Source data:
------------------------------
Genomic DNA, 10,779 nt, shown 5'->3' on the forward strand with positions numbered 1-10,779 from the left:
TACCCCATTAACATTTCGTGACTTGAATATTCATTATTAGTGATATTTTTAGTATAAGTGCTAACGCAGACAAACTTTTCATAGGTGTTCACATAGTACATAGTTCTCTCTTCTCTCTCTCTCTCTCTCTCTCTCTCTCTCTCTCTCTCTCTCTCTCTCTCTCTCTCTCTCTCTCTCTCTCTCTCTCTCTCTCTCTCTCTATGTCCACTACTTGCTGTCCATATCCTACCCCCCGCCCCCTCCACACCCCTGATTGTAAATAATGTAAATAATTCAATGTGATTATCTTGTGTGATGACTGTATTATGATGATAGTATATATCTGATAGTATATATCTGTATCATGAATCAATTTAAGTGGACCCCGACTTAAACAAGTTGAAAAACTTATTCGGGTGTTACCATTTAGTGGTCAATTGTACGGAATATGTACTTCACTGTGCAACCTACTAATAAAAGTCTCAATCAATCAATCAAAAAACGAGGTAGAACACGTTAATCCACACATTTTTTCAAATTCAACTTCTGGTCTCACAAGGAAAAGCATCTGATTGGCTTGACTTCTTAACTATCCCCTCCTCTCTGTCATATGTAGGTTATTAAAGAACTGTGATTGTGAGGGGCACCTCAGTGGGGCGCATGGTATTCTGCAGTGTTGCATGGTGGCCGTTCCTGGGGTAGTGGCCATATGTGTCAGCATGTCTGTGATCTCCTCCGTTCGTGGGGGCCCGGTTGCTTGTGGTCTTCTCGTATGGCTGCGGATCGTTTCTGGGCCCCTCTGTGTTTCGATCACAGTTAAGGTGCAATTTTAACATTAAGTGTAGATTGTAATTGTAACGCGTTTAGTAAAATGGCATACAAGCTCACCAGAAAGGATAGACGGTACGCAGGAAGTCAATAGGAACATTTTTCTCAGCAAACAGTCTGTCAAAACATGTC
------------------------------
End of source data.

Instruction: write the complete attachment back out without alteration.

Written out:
Genomic DNA, 10,779 nt, shown 5'->3' on the forward strand with positions numbered 1-10,779 from the left:
TACCCCATTAACATTTCGTGACTTGAATATTCATTATTAGTGATATTTTTAGTATAAGTGCTAACGCAGACAAACTTTTCATAGGTGTTCACATAGTACATAGTTCTCTCTTCTCTCTCTCTCTCTCTCTCTCTCTCTCTCTCTCTCTCTCTCTCTCTCTCTCTCTCTCTCTCTCTCTCTCTCTCTCTCTCTCTCTCTCTATGTCCACTACTTGCTGTCCATATCCTACCCCCCGCCCCCTCCACACCCCTGATTGTAAATAATGTAAATAATTCAATGTGATTATCTTGTGTGATGACTGTATTATGATGATAGTATATATCTGATAGTATATATCTGTATCATGAATCAATTTAAGTGGACCCCGACTTAAACAAGTTGAAAAACTTATTCGGGTGTTACCATTTAGTGGTCAATTGTACGGAATATGTACTTCACTGTGCAACCTACTAATAAAAGTCTCAATCAATCAATCAAAAAACGAGGTAGAACACGTTAATCCACACATTTTTTCAAATTCAACTTCTGGTCTCACAAGGAAAAGCATCTGATTGGCTTGACTTCTTAACTATCCCCTCCTCTCTGTCATATGTAGGTTATTAAAGAACTGTGATTGTGAGGGGCACCTCAGTGGGGCGCATGGTATTCTGCAGTGTTGCATGGTGGCCGTTCCTGGGGTAGTGGCCATATGTGTCAGCATGTCTGTGATCTCCTCCGTTCGTGGGGGCCCGGTTGCTTGTGGTCTTCTCGTATGGCTGCGGATCGTTTCTGGGCCCCTCTGTGTTTCGATCACAGTTAAGGTGCAATTTTAACATTAAGTGTAGATTGTAATTGTAACGCGTTTAGTAAAATGGCATACAAGCTCACCAGAAAGGATAGACGGTACGCAGGAAGTCAATAGGAACATTTTTCTCAGCAAACAGTCTGTCAAAACATGTC